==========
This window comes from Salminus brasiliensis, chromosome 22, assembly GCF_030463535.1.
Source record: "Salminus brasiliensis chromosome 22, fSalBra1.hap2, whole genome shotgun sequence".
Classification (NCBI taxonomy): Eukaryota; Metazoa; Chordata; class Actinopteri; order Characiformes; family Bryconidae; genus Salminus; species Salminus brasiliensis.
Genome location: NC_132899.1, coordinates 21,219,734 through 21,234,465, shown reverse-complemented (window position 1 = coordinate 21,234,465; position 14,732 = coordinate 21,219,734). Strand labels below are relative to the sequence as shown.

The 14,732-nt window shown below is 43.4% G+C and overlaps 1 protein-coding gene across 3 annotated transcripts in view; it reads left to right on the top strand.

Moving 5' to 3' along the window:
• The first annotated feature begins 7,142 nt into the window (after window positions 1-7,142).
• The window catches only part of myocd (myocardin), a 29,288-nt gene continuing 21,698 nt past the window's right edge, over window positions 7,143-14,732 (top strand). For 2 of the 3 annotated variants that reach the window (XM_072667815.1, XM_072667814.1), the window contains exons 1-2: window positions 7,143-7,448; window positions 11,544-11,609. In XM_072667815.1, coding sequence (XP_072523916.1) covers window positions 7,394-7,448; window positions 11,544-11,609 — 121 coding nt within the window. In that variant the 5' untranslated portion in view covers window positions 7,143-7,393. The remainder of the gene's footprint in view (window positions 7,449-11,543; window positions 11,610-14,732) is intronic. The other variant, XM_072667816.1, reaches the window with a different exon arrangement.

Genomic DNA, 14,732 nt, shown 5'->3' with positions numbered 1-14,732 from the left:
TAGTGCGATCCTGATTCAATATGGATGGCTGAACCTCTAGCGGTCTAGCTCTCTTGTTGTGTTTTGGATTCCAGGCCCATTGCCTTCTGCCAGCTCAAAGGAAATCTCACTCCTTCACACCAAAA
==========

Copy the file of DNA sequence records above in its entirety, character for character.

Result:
This window comes from Salminus brasiliensis, chromosome 22, assembly GCF_030463535.1.
Source record: "Salminus brasiliensis chromosome 22, fSalBra1.hap2, whole genome shotgun sequence".
Classification (NCBI taxonomy): Eukaryota; Metazoa; Chordata; class Actinopteri; order Characiformes; family Bryconidae; genus Salminus; species Salminus brasiliensis.
Genome location: NC_132899.1, coordinates 21,219,734 through 21,234,465, shown reverse-complemented (window position 1 = coordinate 21,234,465; position 14,732 = coordinate 21,219,734). Strand labels below are relative to the sequence as shown.

The 14,732-nt window shown below is 43.4% G+C and overlaps 1 protein-coding gene across 3 annotated transcripts in view; it reads left to right on the top strand.

Moving 5' to 3' along the window:
• The first annotated feature begins 7,142 nt into the window (after window positions 1-7,142).
• The window catches only part of myocd (myocardin), a 29,288-nt gene continuing 21,698 nt past the window's right edge, over window positions 7,143-14,732 (top strand). For 2 of the 3 annotated variants that reach the window (XM_072667815.1, XM_072667814.1), the window contains exons 1-2: window positions 7,143-7,448; window positions 11,544-11,609. In XM_072667815.1, coding sequence (XP_072523916.1) covers window positions 7,394-7,448; window positions 11,544-11,609 — 121 coding nt within the window. In that variant the 5' untranslated portion in view covers window positions 7,143-7,393. The remainder of the gene's footprint in view (window positions 7,449-11,543; window positions 11,610-14,732) is intronic. The other variant, XM_072667816.1, reaches the window with a different exon arrangement.

Genomic DNA, 14,732 nt, shown 5'->3' with positions numbered 1-14,732 from the left:
TAGTGCGATCCTGATTCAATATGGATGGCTGAACCTCTAGCGGTCTAGCTCTCTTGTTGTGTTTTGGATTCCAGGCCCATTGCCTTCTGCCAGCTCAAAGGAAATCTCACTCCTTCACACCAAAA